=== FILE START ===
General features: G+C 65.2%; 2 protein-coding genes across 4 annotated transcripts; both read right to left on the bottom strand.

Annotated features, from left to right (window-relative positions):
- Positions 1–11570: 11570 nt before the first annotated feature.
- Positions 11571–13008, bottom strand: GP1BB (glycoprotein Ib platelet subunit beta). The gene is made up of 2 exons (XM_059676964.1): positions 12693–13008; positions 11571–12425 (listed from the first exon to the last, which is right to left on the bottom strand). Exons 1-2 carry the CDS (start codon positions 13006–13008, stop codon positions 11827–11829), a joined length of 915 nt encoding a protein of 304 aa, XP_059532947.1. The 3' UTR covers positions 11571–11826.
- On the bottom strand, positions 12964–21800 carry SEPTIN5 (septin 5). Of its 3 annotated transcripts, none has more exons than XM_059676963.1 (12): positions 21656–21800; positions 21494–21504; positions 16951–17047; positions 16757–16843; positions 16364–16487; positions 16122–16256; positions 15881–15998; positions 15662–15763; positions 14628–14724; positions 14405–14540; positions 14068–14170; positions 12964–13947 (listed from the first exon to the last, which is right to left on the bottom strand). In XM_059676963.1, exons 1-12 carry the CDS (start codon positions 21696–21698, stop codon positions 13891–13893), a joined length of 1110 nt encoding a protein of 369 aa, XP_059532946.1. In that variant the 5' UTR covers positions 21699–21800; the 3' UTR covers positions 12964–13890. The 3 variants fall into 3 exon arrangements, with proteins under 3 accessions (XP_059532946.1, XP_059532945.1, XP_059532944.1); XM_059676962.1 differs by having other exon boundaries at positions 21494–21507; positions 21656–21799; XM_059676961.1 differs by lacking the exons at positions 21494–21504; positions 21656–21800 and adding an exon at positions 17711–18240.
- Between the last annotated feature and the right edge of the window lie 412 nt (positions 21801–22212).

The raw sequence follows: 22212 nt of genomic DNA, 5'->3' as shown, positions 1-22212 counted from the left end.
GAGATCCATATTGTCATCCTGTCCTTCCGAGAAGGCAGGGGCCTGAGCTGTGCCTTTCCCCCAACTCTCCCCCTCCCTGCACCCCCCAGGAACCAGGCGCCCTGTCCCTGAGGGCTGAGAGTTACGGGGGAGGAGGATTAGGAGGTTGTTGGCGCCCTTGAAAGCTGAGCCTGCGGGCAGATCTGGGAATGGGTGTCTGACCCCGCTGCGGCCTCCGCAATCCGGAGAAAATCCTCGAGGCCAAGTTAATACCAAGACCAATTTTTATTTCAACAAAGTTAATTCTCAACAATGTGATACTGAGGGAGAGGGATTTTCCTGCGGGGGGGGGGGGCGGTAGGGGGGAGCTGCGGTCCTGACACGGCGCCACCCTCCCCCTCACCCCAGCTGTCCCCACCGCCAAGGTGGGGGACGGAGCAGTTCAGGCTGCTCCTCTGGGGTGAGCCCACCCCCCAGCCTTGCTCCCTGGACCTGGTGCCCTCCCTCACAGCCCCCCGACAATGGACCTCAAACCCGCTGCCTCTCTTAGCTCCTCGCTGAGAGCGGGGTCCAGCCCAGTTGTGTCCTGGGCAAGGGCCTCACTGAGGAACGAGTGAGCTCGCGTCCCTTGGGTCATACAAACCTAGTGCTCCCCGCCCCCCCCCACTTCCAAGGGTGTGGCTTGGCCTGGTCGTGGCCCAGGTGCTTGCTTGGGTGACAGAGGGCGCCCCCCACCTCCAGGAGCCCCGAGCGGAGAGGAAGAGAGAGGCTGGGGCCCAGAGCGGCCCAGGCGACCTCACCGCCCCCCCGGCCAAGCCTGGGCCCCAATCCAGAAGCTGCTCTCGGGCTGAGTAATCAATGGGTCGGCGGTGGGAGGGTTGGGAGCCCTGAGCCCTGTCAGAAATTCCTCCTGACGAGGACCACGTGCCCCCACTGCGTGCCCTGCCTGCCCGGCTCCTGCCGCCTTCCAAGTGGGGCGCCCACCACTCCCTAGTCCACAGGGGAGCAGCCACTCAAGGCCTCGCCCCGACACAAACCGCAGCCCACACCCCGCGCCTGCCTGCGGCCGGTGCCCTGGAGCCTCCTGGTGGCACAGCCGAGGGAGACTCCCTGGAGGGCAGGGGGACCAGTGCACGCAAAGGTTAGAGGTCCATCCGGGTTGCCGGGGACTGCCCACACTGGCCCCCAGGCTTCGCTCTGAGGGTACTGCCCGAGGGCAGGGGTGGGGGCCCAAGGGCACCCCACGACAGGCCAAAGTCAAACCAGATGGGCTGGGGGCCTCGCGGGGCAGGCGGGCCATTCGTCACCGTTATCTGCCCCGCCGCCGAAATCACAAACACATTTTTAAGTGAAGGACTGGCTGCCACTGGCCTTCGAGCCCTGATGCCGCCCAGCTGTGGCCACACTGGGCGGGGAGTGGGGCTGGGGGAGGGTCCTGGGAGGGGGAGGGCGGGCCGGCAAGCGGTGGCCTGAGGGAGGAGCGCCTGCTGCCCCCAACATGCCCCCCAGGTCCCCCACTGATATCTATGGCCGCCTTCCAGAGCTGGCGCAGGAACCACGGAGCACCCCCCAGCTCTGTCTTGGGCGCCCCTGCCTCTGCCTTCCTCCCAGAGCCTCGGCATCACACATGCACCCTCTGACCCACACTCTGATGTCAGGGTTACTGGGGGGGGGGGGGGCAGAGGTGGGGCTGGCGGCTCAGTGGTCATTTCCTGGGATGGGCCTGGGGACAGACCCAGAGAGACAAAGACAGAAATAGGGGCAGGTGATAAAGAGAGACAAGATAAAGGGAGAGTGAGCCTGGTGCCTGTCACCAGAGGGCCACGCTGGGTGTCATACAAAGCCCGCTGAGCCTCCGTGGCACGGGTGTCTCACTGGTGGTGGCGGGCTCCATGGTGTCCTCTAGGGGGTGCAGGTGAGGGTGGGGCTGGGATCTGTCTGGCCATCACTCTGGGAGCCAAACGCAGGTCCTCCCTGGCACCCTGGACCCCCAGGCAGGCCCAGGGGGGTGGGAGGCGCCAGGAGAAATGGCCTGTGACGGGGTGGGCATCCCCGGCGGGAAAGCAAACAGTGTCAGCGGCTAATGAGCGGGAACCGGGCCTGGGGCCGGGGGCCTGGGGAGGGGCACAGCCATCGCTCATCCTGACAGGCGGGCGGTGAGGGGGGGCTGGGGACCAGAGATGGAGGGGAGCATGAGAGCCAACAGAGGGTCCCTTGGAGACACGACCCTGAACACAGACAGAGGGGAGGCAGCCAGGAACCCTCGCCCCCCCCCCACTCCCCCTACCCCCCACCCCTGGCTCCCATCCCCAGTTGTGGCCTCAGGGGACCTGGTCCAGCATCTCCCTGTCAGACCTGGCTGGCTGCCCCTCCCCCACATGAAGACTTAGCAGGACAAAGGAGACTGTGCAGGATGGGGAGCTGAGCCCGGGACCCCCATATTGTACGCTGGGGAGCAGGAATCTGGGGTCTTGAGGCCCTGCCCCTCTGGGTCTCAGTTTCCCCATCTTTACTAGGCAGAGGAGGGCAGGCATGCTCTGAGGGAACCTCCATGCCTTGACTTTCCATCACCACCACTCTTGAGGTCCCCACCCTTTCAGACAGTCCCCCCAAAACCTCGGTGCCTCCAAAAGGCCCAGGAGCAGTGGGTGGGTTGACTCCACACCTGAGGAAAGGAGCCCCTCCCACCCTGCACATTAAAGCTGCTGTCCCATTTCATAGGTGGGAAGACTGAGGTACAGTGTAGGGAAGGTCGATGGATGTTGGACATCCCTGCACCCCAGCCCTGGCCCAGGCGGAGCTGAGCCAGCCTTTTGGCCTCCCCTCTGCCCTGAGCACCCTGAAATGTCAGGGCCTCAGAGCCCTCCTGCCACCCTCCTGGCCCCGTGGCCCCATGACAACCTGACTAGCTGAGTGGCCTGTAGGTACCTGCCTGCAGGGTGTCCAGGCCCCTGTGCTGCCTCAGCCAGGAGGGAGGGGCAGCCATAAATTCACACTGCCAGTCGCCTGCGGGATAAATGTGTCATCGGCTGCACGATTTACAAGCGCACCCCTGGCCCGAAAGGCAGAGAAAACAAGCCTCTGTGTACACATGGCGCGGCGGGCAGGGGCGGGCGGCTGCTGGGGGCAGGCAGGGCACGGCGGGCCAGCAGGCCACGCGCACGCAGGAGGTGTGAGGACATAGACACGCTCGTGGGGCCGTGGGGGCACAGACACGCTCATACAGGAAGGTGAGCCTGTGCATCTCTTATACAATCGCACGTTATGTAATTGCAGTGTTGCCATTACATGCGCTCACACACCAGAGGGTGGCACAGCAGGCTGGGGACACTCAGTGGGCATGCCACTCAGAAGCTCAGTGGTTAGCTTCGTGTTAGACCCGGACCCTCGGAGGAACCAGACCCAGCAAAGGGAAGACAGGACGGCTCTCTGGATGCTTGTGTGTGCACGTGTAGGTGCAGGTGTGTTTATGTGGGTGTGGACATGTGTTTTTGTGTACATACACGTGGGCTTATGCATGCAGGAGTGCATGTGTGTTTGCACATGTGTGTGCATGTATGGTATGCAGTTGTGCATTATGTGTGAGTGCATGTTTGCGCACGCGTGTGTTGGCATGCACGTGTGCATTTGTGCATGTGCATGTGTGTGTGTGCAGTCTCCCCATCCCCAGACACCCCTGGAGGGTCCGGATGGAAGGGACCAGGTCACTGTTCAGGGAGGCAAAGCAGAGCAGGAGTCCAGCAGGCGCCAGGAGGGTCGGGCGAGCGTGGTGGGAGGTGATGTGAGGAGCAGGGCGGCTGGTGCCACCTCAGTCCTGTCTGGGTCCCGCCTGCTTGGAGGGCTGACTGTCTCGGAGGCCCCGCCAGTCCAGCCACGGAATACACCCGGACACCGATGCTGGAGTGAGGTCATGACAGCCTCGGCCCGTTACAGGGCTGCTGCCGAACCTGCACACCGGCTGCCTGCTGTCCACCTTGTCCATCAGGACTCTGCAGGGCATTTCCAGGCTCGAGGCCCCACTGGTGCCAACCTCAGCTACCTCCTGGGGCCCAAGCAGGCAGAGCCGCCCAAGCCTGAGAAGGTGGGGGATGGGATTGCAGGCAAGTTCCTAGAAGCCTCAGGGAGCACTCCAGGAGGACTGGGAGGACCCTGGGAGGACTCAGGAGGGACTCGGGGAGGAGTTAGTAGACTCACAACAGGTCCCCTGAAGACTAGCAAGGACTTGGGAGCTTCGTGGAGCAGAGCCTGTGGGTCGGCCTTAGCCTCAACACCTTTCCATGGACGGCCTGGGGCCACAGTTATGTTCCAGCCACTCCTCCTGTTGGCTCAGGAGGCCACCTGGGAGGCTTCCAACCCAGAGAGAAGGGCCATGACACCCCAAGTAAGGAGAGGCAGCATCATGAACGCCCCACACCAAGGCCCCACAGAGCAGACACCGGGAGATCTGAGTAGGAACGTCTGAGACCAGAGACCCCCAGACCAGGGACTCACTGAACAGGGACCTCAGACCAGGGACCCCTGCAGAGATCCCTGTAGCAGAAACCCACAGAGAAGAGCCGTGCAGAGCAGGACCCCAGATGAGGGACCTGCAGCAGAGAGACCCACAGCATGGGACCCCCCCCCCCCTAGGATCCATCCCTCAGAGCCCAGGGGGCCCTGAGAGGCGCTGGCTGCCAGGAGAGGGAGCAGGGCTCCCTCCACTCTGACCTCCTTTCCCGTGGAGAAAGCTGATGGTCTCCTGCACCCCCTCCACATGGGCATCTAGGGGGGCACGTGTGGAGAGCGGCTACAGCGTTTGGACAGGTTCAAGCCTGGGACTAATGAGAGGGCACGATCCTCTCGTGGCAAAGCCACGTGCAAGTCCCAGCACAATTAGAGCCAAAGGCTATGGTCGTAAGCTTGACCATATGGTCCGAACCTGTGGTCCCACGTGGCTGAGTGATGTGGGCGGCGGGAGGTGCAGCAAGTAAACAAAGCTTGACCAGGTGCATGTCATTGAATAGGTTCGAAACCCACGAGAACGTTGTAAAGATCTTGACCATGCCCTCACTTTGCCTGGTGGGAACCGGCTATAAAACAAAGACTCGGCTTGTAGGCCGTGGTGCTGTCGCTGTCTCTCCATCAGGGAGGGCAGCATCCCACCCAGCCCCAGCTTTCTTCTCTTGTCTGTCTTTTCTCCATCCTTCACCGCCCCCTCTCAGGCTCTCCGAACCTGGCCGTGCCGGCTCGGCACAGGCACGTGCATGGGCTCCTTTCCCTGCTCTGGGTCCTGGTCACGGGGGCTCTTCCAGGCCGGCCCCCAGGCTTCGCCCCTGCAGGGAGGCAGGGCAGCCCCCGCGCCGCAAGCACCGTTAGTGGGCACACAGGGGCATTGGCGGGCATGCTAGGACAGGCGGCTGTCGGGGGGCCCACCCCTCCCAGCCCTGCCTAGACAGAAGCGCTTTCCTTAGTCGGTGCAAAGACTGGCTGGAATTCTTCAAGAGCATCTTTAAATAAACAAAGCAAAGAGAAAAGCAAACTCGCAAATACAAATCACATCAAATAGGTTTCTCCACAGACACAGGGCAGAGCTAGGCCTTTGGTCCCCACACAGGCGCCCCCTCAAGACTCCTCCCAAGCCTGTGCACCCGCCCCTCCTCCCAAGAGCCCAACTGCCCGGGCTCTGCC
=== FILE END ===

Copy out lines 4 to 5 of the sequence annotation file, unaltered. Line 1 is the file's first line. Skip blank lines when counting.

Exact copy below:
- Positions 11571–13008, bottom strand: GP1BB (glycoprotein Ib platelet subunit beta). The gene is made up of 2 exons (XM_059676964.1): positions 12693–13008; positions 11571–12425 (listed from the first exon to the last, which is right to left on the bottom strand). Exons 1-2 carry the CDS (start codon positions 13006–13008, stop codon positions 11827–11829), a joined length of 915 nt encoding a protein of 304 aa, XP_059532947.1. The 3' UTR covers positions 11571–11826.
- On the bottom strand, positions 12964–21800 carry SEPTIN5 (septin 5). Of its 3 annotated transcripts, none has more exons than XM_059676963.1 (12): positions 21656–21800; positions 21494–21504; positions 16951–17047; positions 16757–16843; positions 16364–16487; positions 16122–16256; positions 15881–15998; positions 15662–15763; positions 14628–14724; positions 14405–14540; positions 14068–14170; positions 12964–13947 (listed from the first exon to the last, which is right to left on the bottom strand). In XM_059676963.1, exons 1-12 carry the CDS (start codon positions 21696–21698, stop codon positions 13891–13893), a joined length of 1110 nt encoding a protein of 369 aa, XP_059532946.1. In that variant the 5' UTR covers positions 21699–21800; the 3' UTR covers positions 12964–13890. The 3 variants fall into 3 exon arrangements, with proteins under 3 accessions (XP_059532946.1, XP_059532945.1, XP_059532944.1); XM_059676962.1 differs by having other exon boundaries at positions 21494–21507; positions 21656–21799; XM_059676961.1 differs by lacking the exons at positions 21494–21504; positions 21656–21800 and adding an exon at positions 17711–18240.